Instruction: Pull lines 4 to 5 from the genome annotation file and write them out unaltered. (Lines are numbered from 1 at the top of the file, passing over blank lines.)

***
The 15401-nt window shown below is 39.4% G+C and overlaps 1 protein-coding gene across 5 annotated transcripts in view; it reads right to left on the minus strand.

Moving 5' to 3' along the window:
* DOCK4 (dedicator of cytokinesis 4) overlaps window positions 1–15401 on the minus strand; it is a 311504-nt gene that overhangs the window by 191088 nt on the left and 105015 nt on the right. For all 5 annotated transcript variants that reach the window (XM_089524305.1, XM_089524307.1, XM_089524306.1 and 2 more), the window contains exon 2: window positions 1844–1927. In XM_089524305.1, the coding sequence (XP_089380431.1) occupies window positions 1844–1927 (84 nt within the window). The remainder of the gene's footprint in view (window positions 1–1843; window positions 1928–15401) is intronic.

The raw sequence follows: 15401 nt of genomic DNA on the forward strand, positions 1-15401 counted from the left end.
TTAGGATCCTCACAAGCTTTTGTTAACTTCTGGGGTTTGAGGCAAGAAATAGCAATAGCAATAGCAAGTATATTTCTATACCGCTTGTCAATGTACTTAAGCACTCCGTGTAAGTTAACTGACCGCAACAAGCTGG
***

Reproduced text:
The raw sequence follows: 15401 nt of genomic DNA on the forward strand, positions 1-15401 counted from the left end.
TTAGGATCCTCACAAGCTTTTGTTAACTTCTGGGGTTTGAGGCAAGAAATAGCAATAGCAATAGCAAGTATATTTCTATACCGCTTGTCAATGTACTTAAGCACTCCGTGTAAGTTAACTGACCGCAACAAGCTGG